Single cell analysis of activity-dependent cyclic AMP-responsive element-binding protein phosphorylation during long-lasting long-term potentiation in area CA1 of mature rat hippocampal-organotypic cultures

J. K. Leutgeb, J. U. Frey, T. Behnisch

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Phosphorylation of the transcription factor cyclic AMP (cAMP)-response element-binding protein (CREB) has been implicated in long-term synaptic plasticity and memory, and its activation has been proposed to be required for the maintenance of long-term potentiation (LTP). The previously described temporal dynamics of CREB phosphorylation during the maintenance of LTP showed differences between experimental models. In the present study the level of CREB phosphorylation was evaluated in organotypic hippocampal slices from young adult rats (P25-30) after long-lasting LTP was induced. Immunohistochemistry and confocal imaging were used to determine the ratio between non-phosphorylated and phosphorylated CREB at a single cell resolution, revealing not only the temporal dynamics but also the extent of CREB phosphorylation. The activation of CREB after LTP-induction was compared with cAMP-activation after bath application of forskolin. An increase in cAMP by forskolin resulted in a persistent, uniform increase of the phosphorylated CREB (pCREB/CREB immunofluorescence ratio) in all hippocampal principal neurons. In contrast, the induction of long-lasting LTP in CA1 was accompanied by a local increase in the pCREB/CREB ratio. Both CREB activation and LTP induction in mature cultured slices required N-methyl-d-aspartate (NMDA) receptor activation. CREB phosphorylation continued to increase for 4 h during LTP maintenance. This sustained activation is in contrast to previous observations in acutely prepared slices and supports the hypothesis that CREB plays an important role during the late phases of LTP.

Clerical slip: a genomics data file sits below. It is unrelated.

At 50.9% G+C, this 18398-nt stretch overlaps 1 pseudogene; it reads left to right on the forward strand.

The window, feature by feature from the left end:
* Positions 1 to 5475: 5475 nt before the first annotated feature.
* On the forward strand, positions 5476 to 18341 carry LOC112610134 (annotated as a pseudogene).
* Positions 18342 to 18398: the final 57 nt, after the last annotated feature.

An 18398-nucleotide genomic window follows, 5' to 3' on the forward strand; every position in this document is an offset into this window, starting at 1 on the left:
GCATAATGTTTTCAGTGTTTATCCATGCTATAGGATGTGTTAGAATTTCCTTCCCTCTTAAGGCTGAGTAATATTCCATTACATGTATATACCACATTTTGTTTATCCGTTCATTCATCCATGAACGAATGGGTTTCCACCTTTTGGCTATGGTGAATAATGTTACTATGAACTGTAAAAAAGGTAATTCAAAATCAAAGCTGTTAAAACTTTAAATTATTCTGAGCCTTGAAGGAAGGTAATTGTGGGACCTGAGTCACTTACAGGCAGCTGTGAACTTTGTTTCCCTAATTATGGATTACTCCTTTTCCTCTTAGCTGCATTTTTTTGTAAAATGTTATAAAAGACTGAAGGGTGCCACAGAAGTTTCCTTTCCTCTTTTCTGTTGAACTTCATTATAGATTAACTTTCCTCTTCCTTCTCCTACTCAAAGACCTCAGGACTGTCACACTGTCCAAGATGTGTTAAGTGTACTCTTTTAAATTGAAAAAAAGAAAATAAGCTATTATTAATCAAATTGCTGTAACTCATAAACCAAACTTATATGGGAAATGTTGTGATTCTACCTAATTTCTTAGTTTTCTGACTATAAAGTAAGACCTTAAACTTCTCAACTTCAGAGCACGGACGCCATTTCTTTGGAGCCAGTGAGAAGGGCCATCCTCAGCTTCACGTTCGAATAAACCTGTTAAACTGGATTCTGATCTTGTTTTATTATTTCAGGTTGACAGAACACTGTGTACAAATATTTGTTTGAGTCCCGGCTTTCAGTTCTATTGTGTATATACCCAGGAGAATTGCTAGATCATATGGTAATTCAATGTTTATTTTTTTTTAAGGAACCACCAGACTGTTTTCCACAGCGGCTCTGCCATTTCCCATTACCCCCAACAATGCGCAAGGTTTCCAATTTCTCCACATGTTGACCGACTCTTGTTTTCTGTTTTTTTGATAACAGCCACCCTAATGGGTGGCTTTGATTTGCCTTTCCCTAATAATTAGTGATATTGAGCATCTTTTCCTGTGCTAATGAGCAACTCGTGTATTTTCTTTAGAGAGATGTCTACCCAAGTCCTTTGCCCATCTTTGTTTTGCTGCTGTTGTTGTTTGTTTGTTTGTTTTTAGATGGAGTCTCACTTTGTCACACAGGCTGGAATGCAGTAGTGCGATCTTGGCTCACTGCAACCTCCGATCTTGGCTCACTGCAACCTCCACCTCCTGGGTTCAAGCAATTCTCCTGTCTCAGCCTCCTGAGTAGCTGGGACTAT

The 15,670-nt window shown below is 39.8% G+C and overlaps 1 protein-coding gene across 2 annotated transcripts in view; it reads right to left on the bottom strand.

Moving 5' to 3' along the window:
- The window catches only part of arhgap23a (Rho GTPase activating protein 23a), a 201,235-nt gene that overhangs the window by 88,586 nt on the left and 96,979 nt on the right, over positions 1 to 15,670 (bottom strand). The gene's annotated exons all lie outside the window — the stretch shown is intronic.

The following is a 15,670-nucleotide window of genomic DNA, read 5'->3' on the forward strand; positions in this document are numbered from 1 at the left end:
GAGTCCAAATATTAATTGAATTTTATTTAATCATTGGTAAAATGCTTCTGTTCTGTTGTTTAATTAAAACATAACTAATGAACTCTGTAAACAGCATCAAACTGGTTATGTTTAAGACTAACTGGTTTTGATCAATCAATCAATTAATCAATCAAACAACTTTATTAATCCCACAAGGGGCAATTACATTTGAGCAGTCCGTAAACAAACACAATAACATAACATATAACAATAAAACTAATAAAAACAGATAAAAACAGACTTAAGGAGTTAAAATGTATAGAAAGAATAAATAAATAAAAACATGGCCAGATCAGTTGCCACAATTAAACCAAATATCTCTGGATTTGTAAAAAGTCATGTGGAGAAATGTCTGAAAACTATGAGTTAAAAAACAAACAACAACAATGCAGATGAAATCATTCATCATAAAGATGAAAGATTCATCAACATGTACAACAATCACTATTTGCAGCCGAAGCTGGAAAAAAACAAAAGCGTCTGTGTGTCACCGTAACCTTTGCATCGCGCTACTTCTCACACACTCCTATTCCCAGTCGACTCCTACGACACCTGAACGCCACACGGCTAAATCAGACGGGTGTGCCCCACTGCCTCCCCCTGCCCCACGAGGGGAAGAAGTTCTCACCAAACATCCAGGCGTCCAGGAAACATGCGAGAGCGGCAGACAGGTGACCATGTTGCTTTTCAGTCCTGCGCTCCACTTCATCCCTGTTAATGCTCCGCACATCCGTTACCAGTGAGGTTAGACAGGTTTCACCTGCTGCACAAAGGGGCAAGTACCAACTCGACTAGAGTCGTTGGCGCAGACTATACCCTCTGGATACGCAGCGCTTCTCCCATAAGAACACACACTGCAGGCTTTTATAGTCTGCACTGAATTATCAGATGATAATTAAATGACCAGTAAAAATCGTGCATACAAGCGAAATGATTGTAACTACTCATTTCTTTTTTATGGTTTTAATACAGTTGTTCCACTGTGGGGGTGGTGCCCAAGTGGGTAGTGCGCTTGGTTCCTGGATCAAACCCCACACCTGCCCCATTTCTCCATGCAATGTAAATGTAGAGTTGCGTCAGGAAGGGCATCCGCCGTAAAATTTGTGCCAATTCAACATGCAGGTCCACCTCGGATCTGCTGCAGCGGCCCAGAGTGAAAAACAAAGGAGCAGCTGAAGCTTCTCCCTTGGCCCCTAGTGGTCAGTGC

Original languageEnglish (US)
Pages (from-to)601-610
Number of pages10
Issue number3
StatePublished - Jan 1 2005



  • Hippocampus
  • L-LTP
  • Synaptic plasticity
  • cAMP response element-binding protein

ASJC Scopus subject areas

  • Neuroscience(all)

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